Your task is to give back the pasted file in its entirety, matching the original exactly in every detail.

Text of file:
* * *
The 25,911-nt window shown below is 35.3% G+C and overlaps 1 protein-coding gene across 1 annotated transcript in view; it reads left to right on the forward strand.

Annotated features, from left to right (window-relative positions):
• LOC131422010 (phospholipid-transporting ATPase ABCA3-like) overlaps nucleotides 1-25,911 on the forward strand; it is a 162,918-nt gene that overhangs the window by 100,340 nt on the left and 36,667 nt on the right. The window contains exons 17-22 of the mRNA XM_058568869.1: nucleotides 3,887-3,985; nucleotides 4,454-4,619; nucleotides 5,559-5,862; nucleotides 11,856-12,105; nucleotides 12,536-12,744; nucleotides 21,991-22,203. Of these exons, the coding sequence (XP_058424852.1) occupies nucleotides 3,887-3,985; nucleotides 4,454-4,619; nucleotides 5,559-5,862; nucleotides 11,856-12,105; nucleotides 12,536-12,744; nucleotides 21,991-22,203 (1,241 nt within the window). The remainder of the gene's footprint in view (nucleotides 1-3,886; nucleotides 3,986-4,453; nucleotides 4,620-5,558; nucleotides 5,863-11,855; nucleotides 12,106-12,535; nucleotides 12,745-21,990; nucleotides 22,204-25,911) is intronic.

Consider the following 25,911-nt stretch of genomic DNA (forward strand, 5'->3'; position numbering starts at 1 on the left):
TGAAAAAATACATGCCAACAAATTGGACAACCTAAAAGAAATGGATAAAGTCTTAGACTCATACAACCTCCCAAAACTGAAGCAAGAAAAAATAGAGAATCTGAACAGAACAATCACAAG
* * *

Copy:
The 25,911-nt window shown below is 35.3% G+C and overlaps 1 protein-coding gene across 1 annotated transcript in view; it reads left to right on the forward strand.

Annotated features, from left to right (window-relative positions):
• LOC131422010 (phospholipid-transporting ATPase ABCA3-like) overlaps nucleotides 1-25,911 on the forward strand; it is a 162,918-nt gene that overhangs the window by 100,340 nt on the left and 36,667 nt on the right. The window contains exons 17-22 of the mRNA XM_058568869.1: nucleotides 3,887-3,985; nucleotides 4,454-4,619; nucleotides 5,559-5,862; nucleotides 11,856-12,105; nucleotides 12,536-12,744; nucleotides 21,991-22,203. Of these exons, the coding sequence (XP_058424852.1) occupies nucleotides 3,887-3,985; nucleotides 4,454-4,619; nucleotides 5,559-5,862; nucleotides 11,856-12,105; nucleotides 12,536-12,744; nucleotides 21,991-22,203 (1,241 nt within the window). The remainder of the gene's footprint in view (nucleotides 1-3,886; nucleotides 3,986-4,453; nucleotides 4,620-5,558; nucleotides 5,863-11,855; nucleotides 12,106-12,535; nucleotides 12,745-21,990; nucleotides 22,204-25,911) is intronic.

Consider the following 25,911-nt stretch of genomic DNA (forward strand, 5'->3'; position numbering starts at 1 on the left):
TGAAAAAATACATGCCAACAAATTGGACAACCTAAAAGAAATGGATAAAGTCTTAGACTCATACAACCTCCCAAAACTGAAGCAAGAAAAAATAGAGAATCTGAACAGAACAATCACAAG